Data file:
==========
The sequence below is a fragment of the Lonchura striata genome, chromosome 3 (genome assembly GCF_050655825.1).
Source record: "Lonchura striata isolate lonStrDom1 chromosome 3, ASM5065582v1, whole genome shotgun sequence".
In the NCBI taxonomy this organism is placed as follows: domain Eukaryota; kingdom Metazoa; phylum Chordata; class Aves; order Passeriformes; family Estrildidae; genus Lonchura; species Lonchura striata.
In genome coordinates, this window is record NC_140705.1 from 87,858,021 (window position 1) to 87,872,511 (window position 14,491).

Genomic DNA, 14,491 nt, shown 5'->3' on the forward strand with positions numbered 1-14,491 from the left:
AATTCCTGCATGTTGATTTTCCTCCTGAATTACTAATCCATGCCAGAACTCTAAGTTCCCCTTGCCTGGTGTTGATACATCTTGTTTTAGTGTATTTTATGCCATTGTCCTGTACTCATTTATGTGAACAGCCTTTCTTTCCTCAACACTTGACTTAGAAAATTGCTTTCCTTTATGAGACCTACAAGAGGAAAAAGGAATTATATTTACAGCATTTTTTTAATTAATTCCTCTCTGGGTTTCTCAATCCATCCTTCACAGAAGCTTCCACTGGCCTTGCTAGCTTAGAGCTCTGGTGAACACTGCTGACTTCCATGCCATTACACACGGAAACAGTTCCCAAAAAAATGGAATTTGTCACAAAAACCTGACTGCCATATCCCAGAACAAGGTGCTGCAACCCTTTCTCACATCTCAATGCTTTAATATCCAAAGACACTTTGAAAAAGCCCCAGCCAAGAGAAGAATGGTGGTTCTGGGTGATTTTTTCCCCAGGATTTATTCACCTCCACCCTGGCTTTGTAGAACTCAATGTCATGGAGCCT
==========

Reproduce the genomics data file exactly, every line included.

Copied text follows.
The sequence below is a fragment of the Lonchura striata genome, chromosome 3 (genome assembly GCF_050655825.1).
Source record: "Lonchura striata isolate lonStrDom1 chromosome 3, ASM5065582v1, whole genome shotgun sequence".
In the NCBI taxonomy this organism is placed as follows: domain Eukaryota; kingdom Metazoa; phylum Chordata; class Aves; order Passeriformes; family Estrildidae; genus Lonchura; species Lonchura striata.
In genome coordinates, this window is record NC_140705.1 from 87,858,021 (window position 1) to 87,872,511 (window position 14,491).

Genomic DNA, 14,491 nt, shown 5'->3' on the forward strand with positions numbered 1-14,491 from the left:
AATTCCTGCATGTTGATTTTCCTCCTGAATTACTAATCCATGCCAGAACTCTAAGTTCCCCTTGCCTGGTGTTGATACATCTTGTTTTAGTGTATTTTATGCCATTGTCCTGTACTCATTTATGTGAACAGCCTTTCTTTCCTCAACACTTGACTTAGAAAATTGCTTTCCTTTATGAGACCTACAAGAGGAAAAAGGAATTATATTTACAGCATTTTTTTAATTAATTCCTCTCTGGGTTTCTCAATCCATCCTTCACAGAAGCTTCCACTGGCCTTGCTAGCTTAGAGCTCTGGTGAACACTGCTGACTTCCATGCCATTACACACGGAAACAGTTCCCAAAAAAATGGAATTTGTCACAAAAACCTGACTGCCATATCCCAGAACAAGGTGCTGCAACCCTTTCTCACATCTCAATGCTTTAATATCCAAAGACACTTTGAAAAAGCCCCAGCCAAGAGAAGAATGGTGGTTCTGGGTGATTTTTTCCCCAGGATTTATTCACCTCCACCCTGGCTTTGTAGAACTCAATGTCATGGAGCCT